In a recent Alberta decision, a father successfully challenged a condominium board’s attempt to evict his four year old daughter based on a bylaw prohibiting people under the age of 18 from living in the units.
Father Challenges Eviction from Condominium
The father bought a unit in the condominium building in 2013 in Edmonton, Alberta. He had alternated between living in the unit and renting it to various tenants while living elsewhere in Edmonton.
In 2014, he married a woman from Arizona, who initially continued to live there, and in 2016 they had a child, who first lived with the mother in Arizona.
In the fall of 2016, the father took over parenting of the daughter, returning with her to Canada and moving with her into the unit for about three months, before they moved to another condominium building in Edmonton.
In March 2017, the mother joined the father and daughter in Edmonton and began living with them at the other building. The parents and daughter moved into the original unit in February 2018.
In August 2018, the couple decided to separate. The mother moved elsewhere in Edmonton, and the father eventually moved with the child back into the unit, at the end of May 2019.
However, from May 5, 1999 until March 2, 2020, the condominium’s bylaws barred residence by a minor. The relevant provision stated:
“No unit shall be occupied as a residence by any person under the age of Eighteen (18) years of age.”
The condo board had reminded the father of this bylaw on prior occasions.
Then, in March 2020, the condo’s bylaws were amended following changes to the Alberta Human Rights Act addressing age-restricted residences. The new provision created an exception to the age restriction and stated:
“Unit may be occupied by a person who has not attained their eighteenth (18th) birthday if that person: […]
(iii) is or are minors, related by blood, adoption, marriage or by virtue of an adult interdependent partnership, to an occupant of the Unit, of whom the occupant has, since commencing occupancy of the Unit, become the primary caregiver due to an unforeseen event.”
In March 2020, the board applied to terminate the child’s residence in the unit.
The father applied to court to fight the condominium board’s bid to evict the child (and effectively him as well) for breach of the condominium’s “no minors in residence” bylaw.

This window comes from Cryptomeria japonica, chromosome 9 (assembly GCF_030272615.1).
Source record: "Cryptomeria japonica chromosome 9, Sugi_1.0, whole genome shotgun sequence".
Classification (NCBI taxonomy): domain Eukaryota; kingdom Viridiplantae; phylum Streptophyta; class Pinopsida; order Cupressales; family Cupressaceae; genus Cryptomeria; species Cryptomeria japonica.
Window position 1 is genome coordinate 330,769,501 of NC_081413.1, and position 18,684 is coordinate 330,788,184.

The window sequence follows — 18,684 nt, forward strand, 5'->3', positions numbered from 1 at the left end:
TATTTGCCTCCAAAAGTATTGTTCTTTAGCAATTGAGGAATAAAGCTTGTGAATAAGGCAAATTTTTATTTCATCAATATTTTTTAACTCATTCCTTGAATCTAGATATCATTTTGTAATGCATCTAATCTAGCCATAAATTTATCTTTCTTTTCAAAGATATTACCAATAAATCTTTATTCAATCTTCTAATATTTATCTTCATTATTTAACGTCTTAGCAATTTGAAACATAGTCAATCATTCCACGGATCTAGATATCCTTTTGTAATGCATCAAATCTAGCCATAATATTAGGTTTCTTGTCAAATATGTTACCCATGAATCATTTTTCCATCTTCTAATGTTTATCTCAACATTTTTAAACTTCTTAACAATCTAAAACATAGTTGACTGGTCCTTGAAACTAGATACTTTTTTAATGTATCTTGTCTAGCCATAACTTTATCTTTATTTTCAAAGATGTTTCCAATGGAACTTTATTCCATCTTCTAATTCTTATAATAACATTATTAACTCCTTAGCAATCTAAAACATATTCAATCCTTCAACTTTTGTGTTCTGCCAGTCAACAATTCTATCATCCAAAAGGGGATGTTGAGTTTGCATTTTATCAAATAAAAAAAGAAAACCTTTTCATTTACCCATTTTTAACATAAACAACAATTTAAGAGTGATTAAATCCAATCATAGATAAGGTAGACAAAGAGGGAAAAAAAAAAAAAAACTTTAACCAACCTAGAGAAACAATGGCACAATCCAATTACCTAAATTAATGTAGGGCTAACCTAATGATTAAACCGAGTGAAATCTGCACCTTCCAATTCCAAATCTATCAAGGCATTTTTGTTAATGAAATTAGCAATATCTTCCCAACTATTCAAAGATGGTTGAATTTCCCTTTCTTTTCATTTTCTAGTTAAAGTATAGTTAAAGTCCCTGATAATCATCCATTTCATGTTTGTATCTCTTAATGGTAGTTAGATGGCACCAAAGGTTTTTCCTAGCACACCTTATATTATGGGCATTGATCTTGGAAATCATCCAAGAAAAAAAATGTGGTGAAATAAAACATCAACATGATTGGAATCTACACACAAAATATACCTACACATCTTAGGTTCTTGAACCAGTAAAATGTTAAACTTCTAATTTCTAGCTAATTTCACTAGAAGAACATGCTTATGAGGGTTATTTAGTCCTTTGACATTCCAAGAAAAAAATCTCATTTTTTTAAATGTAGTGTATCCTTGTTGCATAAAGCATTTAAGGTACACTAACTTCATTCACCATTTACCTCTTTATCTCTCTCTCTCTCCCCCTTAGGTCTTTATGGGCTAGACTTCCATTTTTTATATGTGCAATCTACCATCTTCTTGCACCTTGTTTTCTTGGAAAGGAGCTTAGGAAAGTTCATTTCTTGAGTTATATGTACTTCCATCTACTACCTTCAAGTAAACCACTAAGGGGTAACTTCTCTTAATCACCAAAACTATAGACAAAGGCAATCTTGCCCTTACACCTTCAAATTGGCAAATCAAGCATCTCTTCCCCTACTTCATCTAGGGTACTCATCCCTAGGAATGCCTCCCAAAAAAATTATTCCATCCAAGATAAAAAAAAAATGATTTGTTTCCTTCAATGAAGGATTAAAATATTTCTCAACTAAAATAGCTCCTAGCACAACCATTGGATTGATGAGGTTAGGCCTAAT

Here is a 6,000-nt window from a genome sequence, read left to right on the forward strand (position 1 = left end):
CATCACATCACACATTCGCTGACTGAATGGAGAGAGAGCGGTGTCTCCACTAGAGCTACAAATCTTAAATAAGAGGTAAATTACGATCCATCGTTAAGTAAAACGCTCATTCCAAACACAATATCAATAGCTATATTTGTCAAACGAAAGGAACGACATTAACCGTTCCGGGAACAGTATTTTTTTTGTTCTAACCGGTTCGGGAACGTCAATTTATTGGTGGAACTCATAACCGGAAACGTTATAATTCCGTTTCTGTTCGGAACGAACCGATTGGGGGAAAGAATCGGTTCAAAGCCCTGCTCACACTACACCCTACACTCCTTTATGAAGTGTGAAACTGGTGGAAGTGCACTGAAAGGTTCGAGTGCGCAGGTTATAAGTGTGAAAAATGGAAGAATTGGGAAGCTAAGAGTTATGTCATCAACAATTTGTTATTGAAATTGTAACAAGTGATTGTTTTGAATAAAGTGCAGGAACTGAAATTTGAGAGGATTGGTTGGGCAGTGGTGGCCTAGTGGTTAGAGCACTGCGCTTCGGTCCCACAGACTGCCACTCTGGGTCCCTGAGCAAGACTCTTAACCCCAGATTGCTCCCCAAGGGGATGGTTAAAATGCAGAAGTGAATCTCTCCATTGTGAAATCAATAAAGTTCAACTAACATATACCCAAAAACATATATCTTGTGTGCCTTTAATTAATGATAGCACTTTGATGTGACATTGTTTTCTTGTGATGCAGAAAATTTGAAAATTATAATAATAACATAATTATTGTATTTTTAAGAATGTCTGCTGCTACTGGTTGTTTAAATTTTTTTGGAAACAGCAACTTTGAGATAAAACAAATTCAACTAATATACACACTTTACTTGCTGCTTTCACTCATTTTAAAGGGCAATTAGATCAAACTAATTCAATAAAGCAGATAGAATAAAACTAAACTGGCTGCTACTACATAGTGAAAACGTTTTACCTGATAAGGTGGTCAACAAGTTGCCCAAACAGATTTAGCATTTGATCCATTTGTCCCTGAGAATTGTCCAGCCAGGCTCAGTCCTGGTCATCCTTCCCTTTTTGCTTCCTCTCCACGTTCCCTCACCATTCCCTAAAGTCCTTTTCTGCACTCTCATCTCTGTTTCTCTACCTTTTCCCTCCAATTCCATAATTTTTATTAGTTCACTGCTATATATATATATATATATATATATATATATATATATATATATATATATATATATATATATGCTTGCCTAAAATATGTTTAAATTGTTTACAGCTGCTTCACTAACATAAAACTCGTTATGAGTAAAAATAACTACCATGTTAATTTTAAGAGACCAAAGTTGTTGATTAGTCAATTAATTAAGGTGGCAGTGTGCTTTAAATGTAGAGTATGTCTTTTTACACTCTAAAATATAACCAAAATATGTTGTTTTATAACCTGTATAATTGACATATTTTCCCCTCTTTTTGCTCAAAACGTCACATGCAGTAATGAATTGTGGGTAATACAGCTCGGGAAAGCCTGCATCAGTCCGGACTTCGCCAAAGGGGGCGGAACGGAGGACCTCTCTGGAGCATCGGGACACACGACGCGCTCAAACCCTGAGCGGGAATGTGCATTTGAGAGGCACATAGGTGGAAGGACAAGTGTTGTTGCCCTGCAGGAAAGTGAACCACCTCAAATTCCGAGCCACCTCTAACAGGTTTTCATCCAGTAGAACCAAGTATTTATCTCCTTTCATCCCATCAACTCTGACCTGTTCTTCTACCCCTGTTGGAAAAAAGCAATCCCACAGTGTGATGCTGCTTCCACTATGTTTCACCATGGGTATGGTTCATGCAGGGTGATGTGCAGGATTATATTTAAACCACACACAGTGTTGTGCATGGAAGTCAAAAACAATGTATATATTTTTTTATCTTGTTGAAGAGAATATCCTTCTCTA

The father did not dispute the bylaw. He instead pointed to the exception for a condominium occupant who, after his or her occupancy begins, and owing to “unforeseen circumstances”, becomes the primary parent of a minor. He argued that when his separated spouse relocated to Arizona, he became the child’s primary and sole caregiver.
The board claimed that the exception did not apply, arguing that the father had already become the “primary parent” before his wife’s relocation to the US.
Court Finds in Favour of the Father
First, the court determined that the new bylaw, containing the exception, applied over the former bylaw because the board had only sought to evict the daughter after the new bylaw came into effect.
Second, the court found that the father had only become the child’s primary caregiver on his wife’s departure from Canada, which occurred after March 8, 2020.
The court then had to determine whether, given the exception’s closing words, the change in parenting was “due to an unforeseen event.” The condominium bylaws did not define “unforeseen event.”
The court found that there was no evidence showing that the wife’s departure was “foreseen”. As a result, the court concluded:
“I find that the father indeed “became … the primary caregiver [of a minor child] due to an unforeseen event” i.e. the mother’s unexplained-on-the-evidence decision to relocate, apparently permanently, to the US.
As a result, the Board’s “no minors in residence” rule does not apply here.”
The father and daughter were thus permitted to remain in the unit.
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